0:22:45: Visual: Father Michael Groden (Advisor to Cardinal Medeiros) welcomes the press to a press conference. He introduces Humberto Cardinal Medeiros (Archbishop of Boston). Medeiros approaches the podium and addresses the press. Medeiros says that Boston's religious leaders are calling on citizens of all races and religions to examine the Covenant of Justice, Equity and Harmony." Medeiros says that incidents of violence and hatred in the city cannot be tolerated; that citizens must act together to celebrate the diversity of the urban community. Medeiros says that a spirit of religious and pastoral solidarity is growing; that all of the clergy in the city are invited to a meeting on Friday at the Cathedral of the Holy Cross. Shot of the front of the podium. A branch with different colored leaves is pictured on a matted print hanging from the podium. Shots of the press in the audience. Medeiros urges the clergy to join together in an effort to improve the atmosphere in the city. Medeiros says that every institution and business in the city must dedicate itself to working toward a peaceful atmosphere in the city. Medeiros says that the city's religious leader will gather on the Boston Common on November 19; that the clergy will initiate a movement to help the city heal its wounds. Shots of Donald Luster (President, Ministerial Alliance), Bishop Edward Carroll (United Methodist Church) and Groden sitting at a table beside the podium. Medeiros says that the ecumenical movement will encourage citizens to act peacefully toward one another. Medeiros quotes Pope John Paul as saying that a city needs to have a soul; that the citizens are the soul of a city. Medeiros quotes Pope John Paul as saying that Boston has always been a community in which diverse people live and work together peacefully. Medeiros says that every citizen of Boston will be asked to sign the Covenant of Justice, Equity and Harmony; that citizens will be expected to uphold their pledge to work toward a better atmosphere in the city. Medeiros thanks the media and retreats from the podium. 0:29:10: V: Groden introduces Bishop Carroll. Carroll reads a letter inviting the city's clergy to gather at the Cathedral of the Holy Cross on Friday. The letter reads that the clergy must work together to foster an atmosphere of peace, justice and harmony in the city. Shot of the matted print hanging from the podium. The letter mentions a growing spirit of pastoral and religious solidarity. The letter denounces the recent acts of violence and hatred in the city. The letter encourages all citizens to unite in a spirit of solidarity. Shots of Luster, Medeiros and Groden , sitting at the table beside the podium. The letter urges the clergy to participate in the meeting. The letter reads that the clergy have an obligation to encourage its citizens to love one another; that the clergy must join together to renew their Covenant of Justice, Equity and Harmony. Shots of the members of the media at the press conference. The letter is signed by Medeiros and Carroll. 0:31:59: V: Groden introduces Luster. Luster reads the Covenant of Justice, Equity and Harmony. The covenant celebrates freedom and call for the pursuit of equal rights and justice for all. The covenant calls for citizens to celebrate the diversity of the city's communities. The covenant calls for a mood of healing and forgiveness. The covenant denounces conflict and violence. The covenant denounces the atmosphere of hatred and fear in the city. The covenant rejects "special interest groups" which divide the community. Luster finishes reading and sits down at the table beside Medeiros. 0:35:16: V: Groden thanks Luster. Groden reviews the events organized by the city's religious leaders in the coming weeks. Groden mentions the meeting at the Cathedral of the Holy Cross on Friday. Groden says that religious leaders are working on a pastoral letter which will be read at religious services on the weekend of November 17 and 18. Shot of a nun taking a photo. Groden talks about the ecumenical gathering on the Boston Common on November 19. Groden says that civic, political, and religious leaders will be invited to the gathering on the Common; that leaders will be encouraged to examine and sign the covenant; that leaders will be encouraged to take the covenant to their constituents. Shots of the members of the press. Groden says that another ecumenical event will take place in December; that the event will celebrate the signing of the covenant. 0:38:10: V: Groden and Luster respond to questions from the audience. A reporter asks how the leaders will get signatures for the covenant. Luster says that city leaders will sign the covenant on November 19; that these leaders will take the covenant to their constituents, who may sign it. Luster notes that these leaders will be given pins to wear; that the pins will signify peace. A reporter asks which religious leaders will be involved in the movement. Luster says that clergy from all denominations and faiths will gather together on November 19; that business and political leaders will be invited as well. A reporter asks what this series of ecumenical meeting and events will accomplish. Luster says that the events will try to capitalize on the atmosphere of goodwill created by the covenant; that the religious leaders will work to strengthen this atmosphere by preaching the scripture. A reporter asks if these efforts will improve the racially charged atmosphere in the city's schools. Luster says that the religious leaders have a responsibility to set a good example for young people; that the religious leaders need to sound a warning to those who are promoting the negative atmosphere. A reporter asks how the religious leaders will reach out to those who do not attend church. Groden says that religious leaders know that they cannot reach out to all citizens through religious services; that religious leaders will reach out to schools and to the neighborhoods. A reporter asks if the efforts by religious leaders are connected to a recent neighborhood summit. Luster says that their movement has been put together by religious leaders; that religious leaders have a "higher mandate" which propels them to preach the gospel of peace. A reporter asks if the religious leaders expect political leaders to speak out on these issues. Groden says that political leaders have accused religious leaders of not doing enough; that the religious leaders are fulfilling their responsibilities with this movement; that he hopes other leaders will join in. A reporter asks a question about the reference to "special interest groups" in the covenant. Groden says that religious leaders encourage membership in and support of "positive" community groups; that religious leaders are asking people to disassociate themselves from groups whose behavior is not constructive. Groden says that they will not single out any groups.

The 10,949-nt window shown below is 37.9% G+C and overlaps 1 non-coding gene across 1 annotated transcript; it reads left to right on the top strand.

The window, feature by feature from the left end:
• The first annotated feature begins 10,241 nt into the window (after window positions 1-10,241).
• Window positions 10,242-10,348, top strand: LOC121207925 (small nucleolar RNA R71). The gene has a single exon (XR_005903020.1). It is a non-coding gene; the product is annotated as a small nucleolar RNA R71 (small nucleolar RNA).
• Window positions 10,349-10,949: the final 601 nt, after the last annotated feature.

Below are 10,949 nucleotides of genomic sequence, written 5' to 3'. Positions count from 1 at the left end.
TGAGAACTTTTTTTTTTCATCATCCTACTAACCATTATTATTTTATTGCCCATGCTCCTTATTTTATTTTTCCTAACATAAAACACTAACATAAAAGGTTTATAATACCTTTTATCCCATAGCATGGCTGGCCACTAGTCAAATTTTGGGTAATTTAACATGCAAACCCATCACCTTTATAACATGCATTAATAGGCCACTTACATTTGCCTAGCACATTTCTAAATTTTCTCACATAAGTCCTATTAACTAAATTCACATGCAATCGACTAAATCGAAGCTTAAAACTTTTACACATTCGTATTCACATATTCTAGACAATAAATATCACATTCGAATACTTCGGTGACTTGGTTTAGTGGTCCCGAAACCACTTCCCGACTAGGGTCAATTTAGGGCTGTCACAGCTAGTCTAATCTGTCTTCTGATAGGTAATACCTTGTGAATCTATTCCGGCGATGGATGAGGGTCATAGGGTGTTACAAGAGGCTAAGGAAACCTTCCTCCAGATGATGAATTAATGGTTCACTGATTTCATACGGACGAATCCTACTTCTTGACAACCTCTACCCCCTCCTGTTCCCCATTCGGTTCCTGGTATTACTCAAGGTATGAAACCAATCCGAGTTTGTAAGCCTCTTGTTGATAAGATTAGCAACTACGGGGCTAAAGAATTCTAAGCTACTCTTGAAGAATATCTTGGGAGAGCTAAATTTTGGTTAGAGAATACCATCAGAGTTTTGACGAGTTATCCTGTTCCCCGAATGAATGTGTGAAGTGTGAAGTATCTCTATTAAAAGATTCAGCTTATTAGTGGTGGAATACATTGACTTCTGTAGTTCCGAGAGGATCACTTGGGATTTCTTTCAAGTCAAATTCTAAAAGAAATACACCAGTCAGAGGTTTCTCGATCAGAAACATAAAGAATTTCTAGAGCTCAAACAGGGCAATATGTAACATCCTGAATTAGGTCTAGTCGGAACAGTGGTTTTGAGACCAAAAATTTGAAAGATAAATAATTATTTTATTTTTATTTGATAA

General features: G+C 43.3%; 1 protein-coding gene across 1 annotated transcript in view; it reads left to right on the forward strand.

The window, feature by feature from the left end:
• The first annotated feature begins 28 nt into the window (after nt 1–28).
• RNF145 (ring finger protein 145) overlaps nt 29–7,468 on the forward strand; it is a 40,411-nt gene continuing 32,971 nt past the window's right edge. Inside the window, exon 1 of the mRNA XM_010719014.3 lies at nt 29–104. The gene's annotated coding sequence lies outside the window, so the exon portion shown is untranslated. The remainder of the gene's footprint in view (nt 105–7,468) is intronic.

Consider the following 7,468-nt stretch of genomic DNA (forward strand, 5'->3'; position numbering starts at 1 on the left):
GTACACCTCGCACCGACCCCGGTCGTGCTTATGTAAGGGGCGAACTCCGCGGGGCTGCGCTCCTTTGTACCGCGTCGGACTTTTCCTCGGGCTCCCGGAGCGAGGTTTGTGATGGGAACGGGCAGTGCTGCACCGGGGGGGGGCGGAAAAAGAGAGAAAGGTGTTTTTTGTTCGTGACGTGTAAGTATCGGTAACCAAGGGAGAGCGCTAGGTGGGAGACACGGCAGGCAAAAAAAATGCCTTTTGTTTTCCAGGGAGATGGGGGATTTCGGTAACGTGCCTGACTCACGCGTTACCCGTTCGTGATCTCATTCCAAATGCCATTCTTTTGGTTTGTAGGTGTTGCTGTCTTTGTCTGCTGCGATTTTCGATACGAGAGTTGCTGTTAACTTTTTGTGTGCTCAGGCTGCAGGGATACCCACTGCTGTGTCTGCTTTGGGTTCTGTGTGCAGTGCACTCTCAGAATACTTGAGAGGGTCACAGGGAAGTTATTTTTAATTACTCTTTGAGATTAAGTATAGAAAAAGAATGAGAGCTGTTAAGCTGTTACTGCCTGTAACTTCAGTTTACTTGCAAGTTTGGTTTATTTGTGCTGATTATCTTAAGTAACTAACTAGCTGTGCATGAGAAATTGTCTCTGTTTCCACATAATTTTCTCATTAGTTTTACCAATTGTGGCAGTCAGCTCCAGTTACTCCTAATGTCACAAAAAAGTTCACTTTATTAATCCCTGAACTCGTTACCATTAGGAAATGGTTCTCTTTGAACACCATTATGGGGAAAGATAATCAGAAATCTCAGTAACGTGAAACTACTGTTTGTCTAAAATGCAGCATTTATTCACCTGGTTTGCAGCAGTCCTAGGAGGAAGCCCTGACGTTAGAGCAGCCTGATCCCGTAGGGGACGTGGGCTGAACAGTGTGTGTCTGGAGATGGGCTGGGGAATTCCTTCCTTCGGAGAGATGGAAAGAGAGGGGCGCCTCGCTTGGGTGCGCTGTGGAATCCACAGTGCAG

Collection: Ten O'Clock News